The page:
Theme of Reality vs. Appearances in “The Necklace”
Henri Rene Albert Guy de Maupassant was born on August 5, 1850 in the chateau de Miromesnil near Dieppe, Normandy. He lived in Fecamp, France until age twelve (when his parents separated) then moved with his mother to a villa in Etretat, France. Home-schooled, except for a brief stay at a boarding school when he was thirteen, Maupassant ran free for most of his school years. Maupassant attended university in Paris, where he began to study law, and then served in the army in the Franco-Prussian war.
Guy de Maupassant’s stories were realistic portrayals of everyday life, based on what he knew best: peasants, the war of 1870, and the lives of government employees and of Parisian high society (Donaldson-Evans 1). Maupassant excels in the way he portrays low-ranking civil servants since he served as a clerk in the Ministry of Public Instruction from 1878-82 (Adamson 1, Donaldson-Evans 3). In fact, he knew better than any other writer how such men struggle to keep up appearances while “living on the breadline.” (Adamson 1) Maupassant’s theme of reality versus appearance and its effects on the characters in his story “The Necklace” takes the reader through what can happen when someone tries to appear wealthier or better off than he/she is in reality.
In Guy de Maupassant’s story “The Necklace” an omniscient narrator describes the events of how a very unhappy clerk’s wife, while trying to appear wealthier than she is at a ball given by the Minister of Public Instruction, loses a “diamond” necklace she borrowed from her wealthier friend. The story takes place in 19th century Paris, France where the reader meets the clerk’s wife, who is a pretty young woman, who has always yearned for the finer things in life. Being a clerk’s wife did not allow her to have as many of the finer things in life that she would like to have. When she was finally invited to a ball at the minister’s palace, she gets a taste of the finer lifestyle but after she loses her friend’s necklace she gets a taste of the poverty she thought she was in (but in truth she wasn’t) by having to pay back the debt incurred to replace the necklace. That’s what happens when a person tries to appear wealthier or better off than he/she is.
Madame Loisel is the protagonist in the story, a very pretty young woman who has always yearned for the wealth and privilege that was denied her due to being born into a family of clerks. She is a perfect example of reality versus appearance. While she dressed plainly because she could not afford to dress fancy she’s tortured by things that other women of her rank would never be conscious of and is angry at her status in life (de Maupassant 413). When her husband comes home with an invitation to a ball given by the Minister of Public Instruction she gets upset because she has no dress, no jewels or anything to wear to this ball. She knows that costly clothes and “adornments” will transform her appearance from that of a lowly clerk’s wife into that of a lady of distinction (“Guy de Maupassant” 5). Even though they could afford to buy her a dress, there was no way she could afford to buy any jewelry to go with it. She ends up asking her wealthier friend for some kind of jewelry to wear to the ball. When she visits with her friend, Mme. Forestier, she discovers a “diamond” necklace in a black satin box and knows that she has found what she is looking for. By the night of the ball she had all that she needed to “appear” wealthy, even though in reality she is still the wife of a ministerial clerk.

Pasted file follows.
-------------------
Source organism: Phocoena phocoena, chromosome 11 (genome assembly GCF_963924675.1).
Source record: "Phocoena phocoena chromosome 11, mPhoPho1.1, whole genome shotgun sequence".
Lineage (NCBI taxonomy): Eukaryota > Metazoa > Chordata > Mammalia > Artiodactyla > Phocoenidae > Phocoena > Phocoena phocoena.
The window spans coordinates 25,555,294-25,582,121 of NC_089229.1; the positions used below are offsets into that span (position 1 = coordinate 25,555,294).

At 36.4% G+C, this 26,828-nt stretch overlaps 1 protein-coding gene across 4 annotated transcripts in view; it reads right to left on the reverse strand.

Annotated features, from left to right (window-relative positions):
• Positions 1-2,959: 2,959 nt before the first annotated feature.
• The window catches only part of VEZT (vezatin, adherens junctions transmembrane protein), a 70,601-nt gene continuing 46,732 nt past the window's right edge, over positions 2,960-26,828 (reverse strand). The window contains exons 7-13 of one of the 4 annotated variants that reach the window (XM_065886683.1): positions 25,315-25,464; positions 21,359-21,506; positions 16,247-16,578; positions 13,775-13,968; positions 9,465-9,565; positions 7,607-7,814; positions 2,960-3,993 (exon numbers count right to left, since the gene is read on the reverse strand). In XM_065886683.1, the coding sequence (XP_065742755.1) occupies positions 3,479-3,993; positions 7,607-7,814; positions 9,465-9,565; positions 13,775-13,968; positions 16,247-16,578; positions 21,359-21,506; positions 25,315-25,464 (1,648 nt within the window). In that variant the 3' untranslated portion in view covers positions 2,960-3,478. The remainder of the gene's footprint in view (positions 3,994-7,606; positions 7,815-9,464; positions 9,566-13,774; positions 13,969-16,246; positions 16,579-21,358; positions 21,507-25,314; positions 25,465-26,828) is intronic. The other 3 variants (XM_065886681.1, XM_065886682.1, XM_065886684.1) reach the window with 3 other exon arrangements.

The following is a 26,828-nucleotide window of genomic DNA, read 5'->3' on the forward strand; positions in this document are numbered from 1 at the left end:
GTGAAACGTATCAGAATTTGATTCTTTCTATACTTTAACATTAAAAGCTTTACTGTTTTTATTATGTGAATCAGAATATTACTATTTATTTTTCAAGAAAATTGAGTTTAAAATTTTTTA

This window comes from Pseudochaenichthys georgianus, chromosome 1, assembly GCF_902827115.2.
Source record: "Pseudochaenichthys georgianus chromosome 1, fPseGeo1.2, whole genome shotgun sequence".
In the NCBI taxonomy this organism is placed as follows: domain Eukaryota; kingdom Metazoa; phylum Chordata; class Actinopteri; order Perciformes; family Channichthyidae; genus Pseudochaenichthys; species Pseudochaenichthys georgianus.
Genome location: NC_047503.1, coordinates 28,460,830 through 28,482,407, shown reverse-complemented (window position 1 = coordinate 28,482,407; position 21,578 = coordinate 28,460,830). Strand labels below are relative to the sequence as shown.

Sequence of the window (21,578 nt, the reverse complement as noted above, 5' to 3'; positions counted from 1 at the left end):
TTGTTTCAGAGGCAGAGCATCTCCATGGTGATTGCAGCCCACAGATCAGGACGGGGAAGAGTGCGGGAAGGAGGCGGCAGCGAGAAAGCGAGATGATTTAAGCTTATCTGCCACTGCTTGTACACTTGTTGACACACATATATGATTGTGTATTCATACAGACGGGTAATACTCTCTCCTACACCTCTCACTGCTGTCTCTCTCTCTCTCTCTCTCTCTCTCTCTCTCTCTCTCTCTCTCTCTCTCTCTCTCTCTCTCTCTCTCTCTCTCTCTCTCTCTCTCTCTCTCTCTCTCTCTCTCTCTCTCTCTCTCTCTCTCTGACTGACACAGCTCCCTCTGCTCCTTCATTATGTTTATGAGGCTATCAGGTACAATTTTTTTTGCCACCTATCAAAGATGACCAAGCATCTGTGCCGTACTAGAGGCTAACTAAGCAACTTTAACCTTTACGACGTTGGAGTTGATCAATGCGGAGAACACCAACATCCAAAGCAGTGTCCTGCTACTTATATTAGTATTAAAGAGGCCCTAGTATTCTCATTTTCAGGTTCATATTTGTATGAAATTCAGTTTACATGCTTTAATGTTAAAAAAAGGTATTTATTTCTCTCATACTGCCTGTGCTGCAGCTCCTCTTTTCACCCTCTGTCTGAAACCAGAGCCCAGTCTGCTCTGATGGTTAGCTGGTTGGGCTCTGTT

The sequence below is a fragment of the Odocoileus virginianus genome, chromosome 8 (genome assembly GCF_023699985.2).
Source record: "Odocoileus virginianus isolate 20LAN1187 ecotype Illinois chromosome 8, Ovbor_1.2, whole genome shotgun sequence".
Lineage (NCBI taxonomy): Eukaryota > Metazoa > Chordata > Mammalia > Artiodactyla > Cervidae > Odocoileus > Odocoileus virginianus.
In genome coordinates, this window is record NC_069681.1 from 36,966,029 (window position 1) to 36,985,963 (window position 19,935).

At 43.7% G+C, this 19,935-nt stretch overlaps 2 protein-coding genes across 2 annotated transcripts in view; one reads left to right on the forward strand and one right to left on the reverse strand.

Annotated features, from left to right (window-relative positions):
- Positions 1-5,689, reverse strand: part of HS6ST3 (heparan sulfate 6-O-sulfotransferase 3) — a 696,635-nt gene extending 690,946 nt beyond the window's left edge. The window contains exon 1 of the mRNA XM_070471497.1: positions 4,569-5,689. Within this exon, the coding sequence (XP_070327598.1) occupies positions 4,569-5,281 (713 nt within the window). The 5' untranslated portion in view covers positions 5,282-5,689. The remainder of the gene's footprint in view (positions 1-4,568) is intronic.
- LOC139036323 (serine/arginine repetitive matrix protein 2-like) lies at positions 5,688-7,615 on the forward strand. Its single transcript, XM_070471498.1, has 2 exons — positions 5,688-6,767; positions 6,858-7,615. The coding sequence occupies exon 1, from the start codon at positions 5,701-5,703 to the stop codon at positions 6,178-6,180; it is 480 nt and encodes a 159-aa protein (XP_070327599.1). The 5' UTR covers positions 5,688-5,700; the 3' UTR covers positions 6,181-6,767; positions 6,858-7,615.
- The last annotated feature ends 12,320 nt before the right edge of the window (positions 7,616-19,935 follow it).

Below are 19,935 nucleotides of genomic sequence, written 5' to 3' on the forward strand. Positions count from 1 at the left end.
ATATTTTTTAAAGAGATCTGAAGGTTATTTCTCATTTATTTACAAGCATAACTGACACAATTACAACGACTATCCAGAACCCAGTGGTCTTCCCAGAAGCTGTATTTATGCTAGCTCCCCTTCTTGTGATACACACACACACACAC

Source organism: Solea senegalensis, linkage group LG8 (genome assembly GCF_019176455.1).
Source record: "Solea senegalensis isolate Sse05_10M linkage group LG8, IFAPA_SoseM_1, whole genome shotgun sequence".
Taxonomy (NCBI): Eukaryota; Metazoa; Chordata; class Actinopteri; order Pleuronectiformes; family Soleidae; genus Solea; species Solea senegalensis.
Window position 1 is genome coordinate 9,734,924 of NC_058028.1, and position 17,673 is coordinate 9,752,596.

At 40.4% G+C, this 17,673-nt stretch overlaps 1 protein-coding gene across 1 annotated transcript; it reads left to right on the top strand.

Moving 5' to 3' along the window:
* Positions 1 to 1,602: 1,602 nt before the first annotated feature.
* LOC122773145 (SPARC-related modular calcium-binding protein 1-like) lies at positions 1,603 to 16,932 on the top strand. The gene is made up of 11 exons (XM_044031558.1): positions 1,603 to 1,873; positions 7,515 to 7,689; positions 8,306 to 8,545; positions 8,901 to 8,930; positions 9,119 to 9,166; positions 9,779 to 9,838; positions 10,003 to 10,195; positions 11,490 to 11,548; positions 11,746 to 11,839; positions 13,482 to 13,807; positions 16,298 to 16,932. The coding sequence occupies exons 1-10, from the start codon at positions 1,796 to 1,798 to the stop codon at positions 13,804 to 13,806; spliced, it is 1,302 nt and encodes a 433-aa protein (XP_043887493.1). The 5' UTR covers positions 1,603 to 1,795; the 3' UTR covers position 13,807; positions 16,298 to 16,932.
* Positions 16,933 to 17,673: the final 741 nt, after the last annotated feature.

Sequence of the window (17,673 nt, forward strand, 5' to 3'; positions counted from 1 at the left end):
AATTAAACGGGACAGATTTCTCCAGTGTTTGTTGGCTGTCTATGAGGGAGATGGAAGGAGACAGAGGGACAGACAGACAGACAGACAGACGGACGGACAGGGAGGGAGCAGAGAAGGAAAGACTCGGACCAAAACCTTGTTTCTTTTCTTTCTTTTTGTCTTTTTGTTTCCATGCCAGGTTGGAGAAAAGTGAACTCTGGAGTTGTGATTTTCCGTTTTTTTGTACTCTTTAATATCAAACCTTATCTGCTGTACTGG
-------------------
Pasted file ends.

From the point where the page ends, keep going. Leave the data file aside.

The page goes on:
During the ball she is a success, she’s prettier than all the ladies and all the men looked at her and wanted to be introduced to her. The necklace and dress she wore represented that which is usually out of reach for a civil servant, but serves as a way into the society of the “leisure class”, or at least for the night (Themes and Construction 3). Everyone including by the...
Cited: Adamson, Donald. “The Necklace: Overview.” Reference Guide to World Literature 2nd Edition. Ed. Lesley Henderson. St. James Press, 1995. Literature Resource Center. St. Phillips College Library, San Antonio, TX. 21 June 2006. http://tiger.spc.accd.edu/
Donaldson-Evans, Mary. “Guy de Maupassant.” Dictionary of Literary Biography Volume 123: Nineteenth-Century French Fiction Writers: Naturalism and Beyond, 1860-1900. Ed. Catharine Savage Brosman. Bruccoli Clark Layman, 1992. 1-22. Literature Resource Center. Gale Group. St. Phillips College Library, San Antonio, TX. 20 June 2006. http://tiger.spc.accd.edu
“Guy de Maupassant: ‘The Necklace.’” Literature and Its Times: Profiles of 300 Notable Literary Works and the Historical Events that Influenced Them Volume 2: Civil Wars to Frontier Societies, 1800-1880’s. Eds. Joyce Moss and George Wilson. Gale Research, 1997. Literature Resource Center. St. Phillips College Library, San Antonio, TX. 26 June 2006. http://tiger.spc.accd.edu
“Historical Context: ‘The Necklace.’” Exploring Short Stories. Online ed. Gale, 2003. Student Resource Center. Thomson Gale. St. Phillips College Library, San Antonio, TX. 17 June 2006. http://galenet.galegroup.com/servlet/SRC
Maupassant, Guy de. “The Necklace.” An Introduction to Literature. 14th ed. Eds. Sylvan Barnet, William Burto, and William E. Cain. San Francisco, California. Longman, 2006. 413-419.
“Themes and Construction: ‘The Necklace.’” Exploring Short Stories. Online ed. Gale, 2003. Student Resource Center. Gale Group. St. Phillips College Library, San Antonio, TX. 17 June 2006. http://galenet.galegroup.com/servlet/SRC
Please join StudyMode to read the full document